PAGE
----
By Jonathan Pulla and Darwin Yanes
A board meeting on Feb. 8 will announce Riverhead Charter School’s plans to add grades 11 and 12, in order to fully become a K12 institution.
To be implemented, the proposal will have to be approved by the Board of Regents during its meetings on March 12 and 13. NY State Office of Charter Schools will recommend to the Board of Regents about the expansions of grades 9-12 says Raymond Ankrum, the Executive Director and Principal of the Riverhead Charter School. The Board of Regents will vote on the expansion in March 12 and 13.
If the recommendation is approved, Riverhead Charter School would follow the footsteps of The Academy Charter School in Nassau County. Currently the Riverhead Charter School is the only of its kind on Suffolk County.
“The more that there are [Charter Schools], the more choices parents have of where to send their children,” Deana Fortunato, the Interim Assistant Principal, said. Fortunato is hopeful that others will catch on to the Charter school system because it offers a different choice for students and parents.
The first class of the new K12 is expected to graduate in 2024, Ankrum said via email. The expansion is in its early stages but with the approval of grades 11 and 12 the school will meet the achievement performance set by the Board of Regents. The charter school is above average on its English Language Arts tests scores and just 1% below the national math average.
In 2015, the school received a new building to accommodate students of eighth grade and during the last month it was granted the approval for grades 9 and 10. The grades will be incorporated in 2021 and 2022 respectively and could increase the number of students to 787. The expansion progress is attributed to the school’s attempt to set high expectations from its students, Ankrum said.
“The expansion would give the students a chance to continue their education in the school,” Laura Arcuri, the Assistant Principal of the Riverhead Charter Middle School, said. Traditionally, students are forced to find a different school after the culmination of the eighth grade.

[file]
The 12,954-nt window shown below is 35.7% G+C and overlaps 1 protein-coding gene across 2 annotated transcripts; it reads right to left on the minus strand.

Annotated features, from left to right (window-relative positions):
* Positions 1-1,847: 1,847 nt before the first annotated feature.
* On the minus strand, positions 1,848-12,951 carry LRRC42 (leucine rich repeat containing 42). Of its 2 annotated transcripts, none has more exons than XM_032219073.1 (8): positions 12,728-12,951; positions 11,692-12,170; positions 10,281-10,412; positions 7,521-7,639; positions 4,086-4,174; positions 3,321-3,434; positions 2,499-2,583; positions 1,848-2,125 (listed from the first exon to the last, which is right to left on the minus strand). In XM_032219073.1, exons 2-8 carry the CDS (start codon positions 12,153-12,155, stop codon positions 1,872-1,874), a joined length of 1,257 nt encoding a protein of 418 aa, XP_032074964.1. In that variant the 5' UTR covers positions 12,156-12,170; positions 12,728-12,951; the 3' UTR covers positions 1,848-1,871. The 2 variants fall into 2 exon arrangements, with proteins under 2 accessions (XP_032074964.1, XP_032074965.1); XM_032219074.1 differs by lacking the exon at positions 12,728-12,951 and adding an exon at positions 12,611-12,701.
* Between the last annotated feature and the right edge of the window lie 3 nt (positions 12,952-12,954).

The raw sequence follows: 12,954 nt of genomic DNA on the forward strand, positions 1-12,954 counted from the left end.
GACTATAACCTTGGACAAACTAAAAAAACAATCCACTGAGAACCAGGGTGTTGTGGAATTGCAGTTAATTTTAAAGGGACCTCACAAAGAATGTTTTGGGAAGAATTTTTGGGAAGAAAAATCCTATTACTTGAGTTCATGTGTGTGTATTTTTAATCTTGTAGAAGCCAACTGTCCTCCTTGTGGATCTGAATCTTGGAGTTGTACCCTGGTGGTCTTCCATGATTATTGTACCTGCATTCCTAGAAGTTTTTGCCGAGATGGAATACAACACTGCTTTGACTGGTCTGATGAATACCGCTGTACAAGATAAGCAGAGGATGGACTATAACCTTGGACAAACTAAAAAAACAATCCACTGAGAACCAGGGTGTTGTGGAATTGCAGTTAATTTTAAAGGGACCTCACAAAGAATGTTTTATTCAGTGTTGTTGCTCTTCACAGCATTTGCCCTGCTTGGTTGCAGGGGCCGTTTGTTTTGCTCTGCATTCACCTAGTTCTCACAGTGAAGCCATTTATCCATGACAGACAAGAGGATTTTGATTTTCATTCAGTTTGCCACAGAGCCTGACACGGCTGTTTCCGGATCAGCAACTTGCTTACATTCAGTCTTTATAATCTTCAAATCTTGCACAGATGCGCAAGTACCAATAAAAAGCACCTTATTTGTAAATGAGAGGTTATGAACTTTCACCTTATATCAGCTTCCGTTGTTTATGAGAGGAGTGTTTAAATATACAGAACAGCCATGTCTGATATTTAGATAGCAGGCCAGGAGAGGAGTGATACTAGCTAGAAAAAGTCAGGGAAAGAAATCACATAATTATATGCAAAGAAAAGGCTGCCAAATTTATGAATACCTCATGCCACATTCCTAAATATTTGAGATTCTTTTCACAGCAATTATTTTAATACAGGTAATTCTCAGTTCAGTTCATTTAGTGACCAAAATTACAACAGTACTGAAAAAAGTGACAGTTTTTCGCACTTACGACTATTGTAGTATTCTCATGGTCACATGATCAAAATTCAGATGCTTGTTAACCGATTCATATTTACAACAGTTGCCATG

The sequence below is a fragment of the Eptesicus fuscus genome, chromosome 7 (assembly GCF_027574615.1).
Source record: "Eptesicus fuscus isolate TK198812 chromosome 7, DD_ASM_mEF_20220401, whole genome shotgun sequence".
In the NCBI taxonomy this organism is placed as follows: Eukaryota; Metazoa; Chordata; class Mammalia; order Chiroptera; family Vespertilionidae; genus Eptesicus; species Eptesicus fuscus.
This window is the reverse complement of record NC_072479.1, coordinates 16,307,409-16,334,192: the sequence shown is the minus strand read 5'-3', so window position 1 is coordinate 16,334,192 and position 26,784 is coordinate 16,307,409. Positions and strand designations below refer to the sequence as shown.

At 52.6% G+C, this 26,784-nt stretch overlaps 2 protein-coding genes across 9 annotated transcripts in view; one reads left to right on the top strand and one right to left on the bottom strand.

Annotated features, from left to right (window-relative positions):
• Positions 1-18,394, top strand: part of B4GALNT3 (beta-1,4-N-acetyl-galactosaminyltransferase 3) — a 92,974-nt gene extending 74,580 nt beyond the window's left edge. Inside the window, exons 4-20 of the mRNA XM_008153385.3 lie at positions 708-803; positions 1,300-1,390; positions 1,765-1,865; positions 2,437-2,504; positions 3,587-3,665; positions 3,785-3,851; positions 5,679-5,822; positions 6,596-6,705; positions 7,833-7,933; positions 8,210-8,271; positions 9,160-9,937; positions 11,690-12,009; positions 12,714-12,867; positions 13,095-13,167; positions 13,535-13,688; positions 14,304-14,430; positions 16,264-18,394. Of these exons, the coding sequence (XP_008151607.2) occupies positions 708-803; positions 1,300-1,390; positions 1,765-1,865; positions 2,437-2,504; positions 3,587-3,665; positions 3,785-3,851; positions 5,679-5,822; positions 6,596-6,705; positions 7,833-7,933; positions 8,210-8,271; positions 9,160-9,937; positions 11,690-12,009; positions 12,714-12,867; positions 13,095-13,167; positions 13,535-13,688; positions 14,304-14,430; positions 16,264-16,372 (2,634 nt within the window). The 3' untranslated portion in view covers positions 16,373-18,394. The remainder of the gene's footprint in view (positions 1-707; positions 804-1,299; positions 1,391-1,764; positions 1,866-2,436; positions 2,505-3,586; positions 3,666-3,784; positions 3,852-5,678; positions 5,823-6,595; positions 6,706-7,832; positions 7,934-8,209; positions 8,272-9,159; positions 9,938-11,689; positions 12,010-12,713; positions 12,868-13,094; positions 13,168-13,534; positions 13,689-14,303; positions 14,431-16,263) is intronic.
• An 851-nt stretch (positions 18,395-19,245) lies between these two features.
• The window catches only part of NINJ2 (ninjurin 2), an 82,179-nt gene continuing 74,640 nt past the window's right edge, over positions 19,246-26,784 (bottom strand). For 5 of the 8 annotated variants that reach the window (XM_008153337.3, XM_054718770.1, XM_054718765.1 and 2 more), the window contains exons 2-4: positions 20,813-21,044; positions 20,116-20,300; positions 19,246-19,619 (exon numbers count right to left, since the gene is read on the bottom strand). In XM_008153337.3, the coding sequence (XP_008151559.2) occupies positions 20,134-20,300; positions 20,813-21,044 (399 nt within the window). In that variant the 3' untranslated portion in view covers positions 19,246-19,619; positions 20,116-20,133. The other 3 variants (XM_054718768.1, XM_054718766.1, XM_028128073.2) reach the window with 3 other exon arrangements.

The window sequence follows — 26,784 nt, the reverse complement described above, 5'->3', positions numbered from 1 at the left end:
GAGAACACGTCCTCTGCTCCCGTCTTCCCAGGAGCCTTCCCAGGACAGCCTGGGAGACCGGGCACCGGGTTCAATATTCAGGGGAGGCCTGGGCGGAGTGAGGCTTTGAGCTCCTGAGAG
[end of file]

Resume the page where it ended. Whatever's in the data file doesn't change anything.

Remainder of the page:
“[Students] tend to go either to a private school and continue on that path, or go back to their district,” Arcuri said. The school is formed mainly by students of Riverhead, Longwood and William Floyd School Districts.
Some parents of students in the district are hopeful the transitions from 8th grade to 9th grade will be less stressful with the expansion.
“Taking a kid from middle school to high school is a huge transition. Now you’re taking a kid from basically a private school setting into a public school setting is doubly as hard,” James Foster, a parent of three children attending the Riverhead Charter School said.
The state of the Riverhead School District has added some momentum to the rise of the Charter School. As of 2016 the public school district has been put on a focus group due to low test scores in ELA and math tests. Focus districts are assigned to institutions because of their low performance and lack of progress in ELA and math, and low graduation rates. Almost every school in the Riverhead District share the focus status except for Aquebogue Elementary School where parents are allowed, by the district, to transfer their kids.
Superintendent Aurelia Henriquez of the Riverhead School District was reached for comment, but the Media Relations team declined participation on the story.
“There were several dozen parents that chose to send their kids to Aquebogue so I imagine that some parents choose the charter school over Riverhead because of the focus district,” Robert Fisher, a board member of the Riverhead School District said.Fisher says the district was affected by the focus group status. He adds that the district is putting a lot of work in order to lose the focus status.
In 2016 alone, 43 students transferred to Aquebogue.
The Board of Regents meeting, which is open to the public, will take place at the State Education Department in Albany.